central bank gold sale scheme.

The European Central Bank, 13 EU central, banks and the
Swiss National Bank released a statement in September
to clarify their positions on their gold reserves. The
statement said that annual sales will not exceed
approximately 400 tonnes and that total sales over a
period of five years will not exceed 2,000 tonnes.

The Dutch central bank said the sales were in
accordance with the agreement of the European system of
central banks. The central bank will not announce to
the market when it will actually sell the gold although
the sales should be easily monitored through the
European Central Bank's regular release of its balance

The World Gold Council also issued a statement saying
that the Dutch plan is within the terms of the
Washington Agreement on Gold and should not be seen by
the market as a disruptive factor.

The Dutch bank had already sold 700 tonnes of gold in
the 1990s and will be left with 712 tonnes of gold
reserves after the proposed sales. Switzerland has
already said it will sell 1,300 tonnes, while the UK
sold 50 tonnes before the Washington agreement was
announced and plans to sell a further 365 tonnes.

Although analysts stressed that the news really only
gave a name to the central bank seller that would fill
in the gap left by the UK and the Swiss, the market
remains vulnerable to news about central bank selling.
Concerns about central bank selling and lending have
been a major factor in gold's prolonged weakness,
traders said.

One other negative about the latest announcement is the
fact that the Dutch will not announce the timing of its
sales in advance.

[Noooo ... As we explained earlier, the whole terms-of-
sale package is a positive thing.]

Given that the Dutch have indicated that, unlike the
UK, they will not announce to the market when they will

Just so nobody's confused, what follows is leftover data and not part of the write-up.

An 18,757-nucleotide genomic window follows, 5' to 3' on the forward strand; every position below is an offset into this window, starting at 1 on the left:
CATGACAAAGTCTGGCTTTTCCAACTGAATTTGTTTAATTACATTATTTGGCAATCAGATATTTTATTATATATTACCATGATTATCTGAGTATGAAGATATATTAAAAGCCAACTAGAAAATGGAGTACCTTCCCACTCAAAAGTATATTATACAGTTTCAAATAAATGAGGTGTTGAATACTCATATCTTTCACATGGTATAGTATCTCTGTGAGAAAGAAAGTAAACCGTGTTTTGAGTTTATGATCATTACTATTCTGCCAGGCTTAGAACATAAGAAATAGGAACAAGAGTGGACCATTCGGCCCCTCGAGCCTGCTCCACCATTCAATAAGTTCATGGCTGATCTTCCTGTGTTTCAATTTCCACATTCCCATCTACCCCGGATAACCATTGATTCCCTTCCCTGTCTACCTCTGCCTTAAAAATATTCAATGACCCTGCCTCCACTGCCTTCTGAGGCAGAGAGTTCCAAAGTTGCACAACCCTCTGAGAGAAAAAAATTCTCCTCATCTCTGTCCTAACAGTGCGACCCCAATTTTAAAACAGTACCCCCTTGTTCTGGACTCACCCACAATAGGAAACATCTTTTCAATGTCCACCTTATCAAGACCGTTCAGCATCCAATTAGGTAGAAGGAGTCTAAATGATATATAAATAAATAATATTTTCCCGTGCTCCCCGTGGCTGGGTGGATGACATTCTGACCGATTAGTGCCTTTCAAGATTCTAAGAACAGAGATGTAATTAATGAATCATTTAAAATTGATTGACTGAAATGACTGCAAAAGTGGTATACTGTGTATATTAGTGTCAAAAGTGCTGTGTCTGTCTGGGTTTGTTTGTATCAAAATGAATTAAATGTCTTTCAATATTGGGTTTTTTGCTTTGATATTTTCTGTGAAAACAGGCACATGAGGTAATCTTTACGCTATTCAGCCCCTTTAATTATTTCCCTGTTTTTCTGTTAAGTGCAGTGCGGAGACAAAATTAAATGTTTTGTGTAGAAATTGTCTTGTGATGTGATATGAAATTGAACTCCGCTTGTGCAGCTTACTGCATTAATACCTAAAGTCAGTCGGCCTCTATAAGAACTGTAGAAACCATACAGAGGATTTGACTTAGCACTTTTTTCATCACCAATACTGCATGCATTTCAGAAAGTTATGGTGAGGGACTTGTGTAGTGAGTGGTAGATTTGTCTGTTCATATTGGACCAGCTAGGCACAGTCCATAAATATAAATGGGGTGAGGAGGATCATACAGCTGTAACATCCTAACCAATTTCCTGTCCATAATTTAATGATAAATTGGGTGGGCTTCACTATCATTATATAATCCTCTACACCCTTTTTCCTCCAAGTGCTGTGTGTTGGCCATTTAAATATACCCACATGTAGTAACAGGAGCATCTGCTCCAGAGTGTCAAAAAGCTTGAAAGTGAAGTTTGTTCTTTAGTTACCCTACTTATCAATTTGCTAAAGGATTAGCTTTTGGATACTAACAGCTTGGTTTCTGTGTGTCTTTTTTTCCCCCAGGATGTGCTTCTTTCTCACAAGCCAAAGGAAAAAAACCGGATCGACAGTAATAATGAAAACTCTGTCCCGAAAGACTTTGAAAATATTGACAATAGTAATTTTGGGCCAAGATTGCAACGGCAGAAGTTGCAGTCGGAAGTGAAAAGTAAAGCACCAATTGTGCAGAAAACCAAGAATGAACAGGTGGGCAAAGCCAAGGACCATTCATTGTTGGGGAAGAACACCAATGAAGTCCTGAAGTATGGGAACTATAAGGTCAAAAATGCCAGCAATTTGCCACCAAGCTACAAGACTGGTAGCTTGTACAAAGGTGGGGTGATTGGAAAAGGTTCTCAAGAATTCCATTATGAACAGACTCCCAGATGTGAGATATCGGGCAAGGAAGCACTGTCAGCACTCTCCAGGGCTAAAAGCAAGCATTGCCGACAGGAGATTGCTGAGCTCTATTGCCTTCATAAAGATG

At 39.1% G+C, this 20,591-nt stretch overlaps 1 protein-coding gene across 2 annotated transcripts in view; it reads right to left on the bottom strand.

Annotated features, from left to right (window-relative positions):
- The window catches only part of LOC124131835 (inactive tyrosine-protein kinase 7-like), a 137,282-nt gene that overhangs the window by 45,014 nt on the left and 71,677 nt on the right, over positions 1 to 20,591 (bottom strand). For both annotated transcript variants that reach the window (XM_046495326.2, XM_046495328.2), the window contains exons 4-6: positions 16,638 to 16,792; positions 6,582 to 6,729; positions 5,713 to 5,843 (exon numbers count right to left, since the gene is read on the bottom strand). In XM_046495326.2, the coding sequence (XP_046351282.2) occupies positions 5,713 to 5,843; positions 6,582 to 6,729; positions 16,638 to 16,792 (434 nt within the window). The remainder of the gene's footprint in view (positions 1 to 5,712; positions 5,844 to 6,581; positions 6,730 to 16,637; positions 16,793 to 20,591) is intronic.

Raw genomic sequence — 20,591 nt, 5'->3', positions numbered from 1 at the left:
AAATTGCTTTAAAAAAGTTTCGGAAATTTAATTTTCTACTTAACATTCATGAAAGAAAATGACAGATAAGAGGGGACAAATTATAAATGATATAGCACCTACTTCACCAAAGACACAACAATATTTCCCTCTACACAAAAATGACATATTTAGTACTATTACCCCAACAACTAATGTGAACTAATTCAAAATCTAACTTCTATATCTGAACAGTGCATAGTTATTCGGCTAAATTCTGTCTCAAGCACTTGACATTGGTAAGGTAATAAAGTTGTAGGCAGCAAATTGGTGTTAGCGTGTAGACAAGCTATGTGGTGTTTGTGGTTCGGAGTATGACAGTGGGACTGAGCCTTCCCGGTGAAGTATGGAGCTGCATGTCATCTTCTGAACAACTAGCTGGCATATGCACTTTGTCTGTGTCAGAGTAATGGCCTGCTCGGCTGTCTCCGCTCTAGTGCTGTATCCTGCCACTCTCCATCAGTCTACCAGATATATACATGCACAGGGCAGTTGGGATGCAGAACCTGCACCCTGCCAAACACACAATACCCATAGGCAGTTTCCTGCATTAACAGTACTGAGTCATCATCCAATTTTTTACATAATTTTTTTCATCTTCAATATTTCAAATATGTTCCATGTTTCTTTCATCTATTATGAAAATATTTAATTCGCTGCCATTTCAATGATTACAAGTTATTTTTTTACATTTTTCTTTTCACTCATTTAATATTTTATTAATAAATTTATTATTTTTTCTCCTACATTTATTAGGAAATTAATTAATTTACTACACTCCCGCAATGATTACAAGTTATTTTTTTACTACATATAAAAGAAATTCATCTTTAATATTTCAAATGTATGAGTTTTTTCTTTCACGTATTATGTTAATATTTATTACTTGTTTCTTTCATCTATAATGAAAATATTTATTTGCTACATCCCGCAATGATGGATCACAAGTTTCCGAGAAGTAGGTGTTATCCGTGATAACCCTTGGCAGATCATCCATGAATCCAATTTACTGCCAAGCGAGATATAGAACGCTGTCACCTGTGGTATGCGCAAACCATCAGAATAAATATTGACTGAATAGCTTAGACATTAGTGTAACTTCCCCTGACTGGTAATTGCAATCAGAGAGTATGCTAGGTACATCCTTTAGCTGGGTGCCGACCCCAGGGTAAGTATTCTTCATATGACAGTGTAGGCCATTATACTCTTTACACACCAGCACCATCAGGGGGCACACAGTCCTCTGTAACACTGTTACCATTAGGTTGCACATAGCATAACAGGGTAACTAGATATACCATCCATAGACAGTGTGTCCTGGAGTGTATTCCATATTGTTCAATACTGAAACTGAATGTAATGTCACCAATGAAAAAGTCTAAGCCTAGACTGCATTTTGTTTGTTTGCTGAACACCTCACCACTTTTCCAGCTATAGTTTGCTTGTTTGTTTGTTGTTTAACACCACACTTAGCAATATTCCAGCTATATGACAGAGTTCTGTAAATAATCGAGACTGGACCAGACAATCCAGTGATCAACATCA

sell gold, the potential for Dutch gold sales
introduces considerable uncertainty into the market.

Selling into the market "at their whim" will benefit
the Dutch but it will dent sentiment in the gold
market, said LFG Billion Services chief bullion dealer
Leonard Kaplan. "Anyone who is long will assume that
the Dutch will sell into any rallies," he said.

[But Lenny, if they sell through the BIS as an earlier
report indicated, this won't exactly be hitting the
streets to flood your feet in gold. Spread the word ...
nothing to fear.]

Even without the Dutch news, gold most likely would
have declined Monday, as the market appears to be going
through a long liquidation phase, said David Meger,
senior metals analyst with Alaron Trading. Although it
was not so much the case today, the strong dollar of
late has made gold and other dollar-denominated
commodities more expensive in other countries, which
leaves the market lacking in support in terms of
physical demand, he said.

[Boy, I dunno about that, Dave. If this $3-$4 drop was
the worst gold could do on news that seemed instantly
bad to the casual observer, The Tower would have to
conclude that the weakness has fully run its course.
Look out above.]